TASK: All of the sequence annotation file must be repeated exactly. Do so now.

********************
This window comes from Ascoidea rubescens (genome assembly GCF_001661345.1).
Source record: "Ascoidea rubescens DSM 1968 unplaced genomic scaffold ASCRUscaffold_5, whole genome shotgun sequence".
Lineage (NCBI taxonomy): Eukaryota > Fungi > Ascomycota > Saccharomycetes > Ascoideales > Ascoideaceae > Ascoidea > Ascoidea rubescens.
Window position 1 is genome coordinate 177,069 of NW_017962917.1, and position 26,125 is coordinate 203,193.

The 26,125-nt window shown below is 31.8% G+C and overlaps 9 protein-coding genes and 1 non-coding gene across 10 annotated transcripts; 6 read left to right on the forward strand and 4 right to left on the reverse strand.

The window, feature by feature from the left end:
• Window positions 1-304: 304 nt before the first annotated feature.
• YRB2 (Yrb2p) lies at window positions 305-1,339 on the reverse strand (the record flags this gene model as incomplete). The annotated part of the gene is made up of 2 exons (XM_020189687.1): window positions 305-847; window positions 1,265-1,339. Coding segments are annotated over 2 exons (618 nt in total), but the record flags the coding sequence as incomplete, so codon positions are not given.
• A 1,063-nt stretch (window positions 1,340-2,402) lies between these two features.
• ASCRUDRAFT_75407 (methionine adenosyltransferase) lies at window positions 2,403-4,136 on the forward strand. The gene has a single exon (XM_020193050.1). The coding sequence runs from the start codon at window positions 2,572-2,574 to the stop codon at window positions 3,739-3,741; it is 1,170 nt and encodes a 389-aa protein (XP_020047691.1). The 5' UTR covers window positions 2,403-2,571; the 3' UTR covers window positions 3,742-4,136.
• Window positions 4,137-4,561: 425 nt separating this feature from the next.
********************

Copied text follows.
This window comes from Ascoidea rubescens (genome assembly GCF_001661345.1).
Source record: "Ascoidea rubescens DSM 1968 unplaced genomic scaffold ASCRUscaffold_5, whole genome shotgun sequence".
Lineage (NCBI taxonomy): Eukaryota > Fungi > Ascomycota > Saccharomycetes > Ascoideales > Ascoideaceae > Ascoidea > Ascoidea rubescens.
Window position 1 is genome coordinate 177,069 of NW_017962917.1, and position 26,125 is coordinate 203,193.

The 26,125-nt window shown below is 31.8% G+C and overlaps 9 protein-coding genes and 1 non-coding gene across 10 annotated transcripts; 6 read left to right on the forward strand and 4 right to left on the reverse strand.

The window, feature by feature from the left end:
• Window positions 1-304: 304 nt before the first annotated feature.
• YRB2 (Yrb2p) lies at window positions 305-1,339 on the reverse strand (the record flags this gene model as incomplete). The annotated part of the gene is made up of 2 exons (XM_020189687.1): window positions 305-847; window positions 1,265-1,339. Coding segments are annotated over 2 exons (618 nt in total), but the record flags the coding sequence as incomplete, so codon positions are not given.
• A 1,063-nt stretch (window positions 1,340-2,402) lies between these two features.
• ASCRUDRAFT_75407 (methionine adenosyltransferase) lies at window positions 2,403-4,136 on the forward strand. The gene has a single exon (XM_020193050.1). The coding sequence runs from the start codon at window positions 2,572-2,574 to the stop codon at window positions 3,739-3,741; it is 1,170 nt and encodes a 389-aa protein (XP_020047691.1). The 5' UTR covers window positions 2,403-2,571; the 3' UTR covers window positions 3,742-4,136.
• Window positions 4,137-4,561: 425 nt separating this feature from the next.